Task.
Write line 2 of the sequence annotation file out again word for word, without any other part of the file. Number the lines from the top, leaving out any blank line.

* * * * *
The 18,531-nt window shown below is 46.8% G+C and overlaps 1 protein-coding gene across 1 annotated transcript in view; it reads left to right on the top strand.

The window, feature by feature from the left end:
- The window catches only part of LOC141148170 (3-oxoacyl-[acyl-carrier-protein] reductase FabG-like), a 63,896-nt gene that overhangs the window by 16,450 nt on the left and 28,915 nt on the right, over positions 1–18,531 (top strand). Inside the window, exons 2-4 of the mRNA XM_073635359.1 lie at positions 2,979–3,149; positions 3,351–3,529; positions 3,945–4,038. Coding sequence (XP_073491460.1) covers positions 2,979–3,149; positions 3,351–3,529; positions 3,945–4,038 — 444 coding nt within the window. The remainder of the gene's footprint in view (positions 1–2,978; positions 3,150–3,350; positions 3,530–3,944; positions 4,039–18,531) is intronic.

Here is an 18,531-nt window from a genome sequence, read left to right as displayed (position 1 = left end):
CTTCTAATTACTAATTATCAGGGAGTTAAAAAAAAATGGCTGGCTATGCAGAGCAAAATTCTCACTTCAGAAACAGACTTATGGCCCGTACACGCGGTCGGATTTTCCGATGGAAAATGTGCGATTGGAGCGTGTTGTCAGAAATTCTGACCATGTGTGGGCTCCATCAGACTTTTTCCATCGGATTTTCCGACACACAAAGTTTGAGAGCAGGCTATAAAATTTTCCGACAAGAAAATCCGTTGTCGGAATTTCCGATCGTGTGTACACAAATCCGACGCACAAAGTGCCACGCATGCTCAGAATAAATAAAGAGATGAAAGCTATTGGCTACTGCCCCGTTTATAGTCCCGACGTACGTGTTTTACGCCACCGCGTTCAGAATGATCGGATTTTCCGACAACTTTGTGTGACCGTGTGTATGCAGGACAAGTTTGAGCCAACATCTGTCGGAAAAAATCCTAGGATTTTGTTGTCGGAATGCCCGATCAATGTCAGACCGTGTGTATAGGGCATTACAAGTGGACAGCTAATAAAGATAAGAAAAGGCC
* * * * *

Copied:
The window, feature by feature from the left end: